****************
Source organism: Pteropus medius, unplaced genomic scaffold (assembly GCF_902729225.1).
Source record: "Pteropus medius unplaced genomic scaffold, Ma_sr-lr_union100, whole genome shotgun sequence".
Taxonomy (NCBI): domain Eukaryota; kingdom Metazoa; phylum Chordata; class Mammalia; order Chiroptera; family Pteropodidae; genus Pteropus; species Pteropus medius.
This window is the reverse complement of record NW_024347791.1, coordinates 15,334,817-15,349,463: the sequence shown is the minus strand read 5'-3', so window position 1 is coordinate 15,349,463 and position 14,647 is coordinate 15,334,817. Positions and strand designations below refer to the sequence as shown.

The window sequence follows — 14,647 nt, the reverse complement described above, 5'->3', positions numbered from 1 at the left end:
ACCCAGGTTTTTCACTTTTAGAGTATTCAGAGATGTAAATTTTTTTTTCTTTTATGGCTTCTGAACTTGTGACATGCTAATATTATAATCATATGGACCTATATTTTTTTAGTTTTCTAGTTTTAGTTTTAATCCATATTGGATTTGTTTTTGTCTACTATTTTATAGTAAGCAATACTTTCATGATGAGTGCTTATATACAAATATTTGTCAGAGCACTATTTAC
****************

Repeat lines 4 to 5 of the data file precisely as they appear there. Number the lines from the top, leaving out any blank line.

This window is the reverse complement of record NW_024347791.1, coordinates 15,334,817-15,349,463: the sequence shown is the minus strand read 5'-3', so window position 1 is coordinate 15,349,463 and position 14,647 is coordinate 15,334,817. Positions and strand designations below refer to the sequence as shown.

The window sequence follows — 14,647 nt, the reverse complement described above, 5'->3', positions numbered from 1 at the left end: